Tuesday, January 02, 2007

But they're still classics

Heard about this on Bill Bennett's morning show on Sirius radio--which I don't know if I've said before, but is by far the best $100 initial investment and $13/month I have ever spent and I hate being anywhere in any vehicle without it--and then read it at Betsy's Page. It appears originally in The Washington Post:

...[T]housands of novels and nonfiction works have been eliminated from the Fairfax County collection after a new computer software program showed that no one had checked them out in at least 24 months.

Public libraries have always weeded out old or unpopular books to make way for newer titles. But the region's largest library system is taking turnover to a new level.

Like Borders and Barnes & Noble, Fairfax is responding aggressively to market preferences, calculating the system's return on its investment by each foot of space on the library shelves -- and figuring out which products will generate the biggest buzz. So books that people actually want are easy to find, but many books that no one is reading are gone -- even if they are classics.

"We're being very ruthless," said Sam Clay, director of the 21-branch system since 1982. "A book is not forever. If you have 40 feet of shelf space taken up by books on tulips and you find that only one is checked out, that's a cost."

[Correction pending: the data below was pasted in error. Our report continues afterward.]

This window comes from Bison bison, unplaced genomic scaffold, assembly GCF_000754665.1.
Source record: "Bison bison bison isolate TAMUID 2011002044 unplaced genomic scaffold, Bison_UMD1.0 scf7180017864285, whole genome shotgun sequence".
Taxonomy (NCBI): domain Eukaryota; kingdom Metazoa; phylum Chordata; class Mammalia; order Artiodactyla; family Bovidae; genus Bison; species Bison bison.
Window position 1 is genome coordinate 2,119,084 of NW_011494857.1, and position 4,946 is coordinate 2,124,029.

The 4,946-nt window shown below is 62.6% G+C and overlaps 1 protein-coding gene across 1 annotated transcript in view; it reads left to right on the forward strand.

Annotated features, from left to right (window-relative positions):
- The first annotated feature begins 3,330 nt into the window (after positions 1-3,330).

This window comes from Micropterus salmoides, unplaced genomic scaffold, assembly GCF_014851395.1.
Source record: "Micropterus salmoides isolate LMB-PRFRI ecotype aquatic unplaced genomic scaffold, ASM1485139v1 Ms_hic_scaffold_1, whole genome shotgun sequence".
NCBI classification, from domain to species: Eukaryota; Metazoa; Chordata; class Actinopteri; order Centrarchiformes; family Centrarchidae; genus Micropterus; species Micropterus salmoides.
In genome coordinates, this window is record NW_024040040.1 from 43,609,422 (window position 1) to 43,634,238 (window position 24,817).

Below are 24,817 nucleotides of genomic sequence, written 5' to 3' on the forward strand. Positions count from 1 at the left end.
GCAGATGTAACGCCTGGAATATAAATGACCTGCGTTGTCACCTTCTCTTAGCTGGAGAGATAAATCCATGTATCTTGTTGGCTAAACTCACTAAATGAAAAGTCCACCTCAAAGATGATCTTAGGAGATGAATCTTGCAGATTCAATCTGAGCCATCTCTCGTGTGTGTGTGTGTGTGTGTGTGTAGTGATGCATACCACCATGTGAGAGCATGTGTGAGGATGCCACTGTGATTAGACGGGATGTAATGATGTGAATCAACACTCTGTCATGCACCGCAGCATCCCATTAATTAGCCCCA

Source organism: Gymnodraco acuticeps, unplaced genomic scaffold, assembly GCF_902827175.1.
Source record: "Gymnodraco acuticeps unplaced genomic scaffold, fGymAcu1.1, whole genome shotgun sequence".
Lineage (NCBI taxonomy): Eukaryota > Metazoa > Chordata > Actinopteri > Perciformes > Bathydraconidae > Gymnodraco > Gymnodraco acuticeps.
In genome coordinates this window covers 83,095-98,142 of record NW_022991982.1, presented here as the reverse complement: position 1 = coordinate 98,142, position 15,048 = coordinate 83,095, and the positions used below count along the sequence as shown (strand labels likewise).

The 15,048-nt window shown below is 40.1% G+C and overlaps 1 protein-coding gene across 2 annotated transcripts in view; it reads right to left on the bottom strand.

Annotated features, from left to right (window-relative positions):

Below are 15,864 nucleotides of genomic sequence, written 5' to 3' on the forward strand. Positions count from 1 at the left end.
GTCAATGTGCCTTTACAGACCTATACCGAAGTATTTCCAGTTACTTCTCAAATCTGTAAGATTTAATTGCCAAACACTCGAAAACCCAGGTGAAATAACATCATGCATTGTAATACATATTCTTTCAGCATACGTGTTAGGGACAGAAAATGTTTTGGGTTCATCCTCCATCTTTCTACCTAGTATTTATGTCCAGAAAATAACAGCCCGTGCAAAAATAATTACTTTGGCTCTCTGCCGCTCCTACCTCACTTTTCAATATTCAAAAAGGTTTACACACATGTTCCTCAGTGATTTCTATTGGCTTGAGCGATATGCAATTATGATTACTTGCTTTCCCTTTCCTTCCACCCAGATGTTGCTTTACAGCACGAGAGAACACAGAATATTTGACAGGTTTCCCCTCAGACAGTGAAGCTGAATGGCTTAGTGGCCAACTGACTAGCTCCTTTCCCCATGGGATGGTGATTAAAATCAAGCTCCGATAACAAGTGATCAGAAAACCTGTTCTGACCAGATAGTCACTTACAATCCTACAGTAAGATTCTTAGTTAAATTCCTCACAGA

But it's not just an abundance of books on tulips that are getting the axe...

Classics such as Ernest Hemingway's "For Whom the Bell Tolls" and Harper Lee's "To Kill a Mockingbird" are among the titles that haven't been checked out in two years and could be eliminated. Librarians so far have decided to keep them.

As libraries clear out titles, they sweep in new ones as fast as they can. A two-month-old program called "Hot Picks" is boosting copies of bestsellers by tracking the number of holds requested by patrons. This month, every Fairfax branch will display new books more prominently, leaving even less space for older ones.

"We don't want to keep what people don't use much of," Clay said. Circulation, a sign of prestige and a potential bargaining chip for new funding, is on pace to hit 11.6 million in the Fairfax system this year, part of a steady climb over the past three years.


Part of my philosophy is that you collect for the ages," [Arlington County's library director, Diane] Kresh said. "The library has a responsibility to provide a core collection for the cultural education of its community." She comes to this view from a career at the Library of Congress, where she was chief of public service collections for 30 years.

Again, I'd like to take just a minute to point out that To Kill a Mocking Bird is NOT an information book on friggin' tulips. As Kresh said, libraries should be ageless collections of knowledge, not simply a collection of popular culture. When libraries are used for academic research, writers such as Hemingway and books such as TO Kill a Mocking Bird are hot-ticket items. Josh Grisham--as good as he may be--is not. That isn't to say that some books, like the 20 some hypothetical volumes on tulips, shouldn't nor mustn't be eliminated, but certainly some books--like those by Hemingway, one of the true masters of literature, must be made exempt, lest libraries find themselves moving towards irrelevancy.


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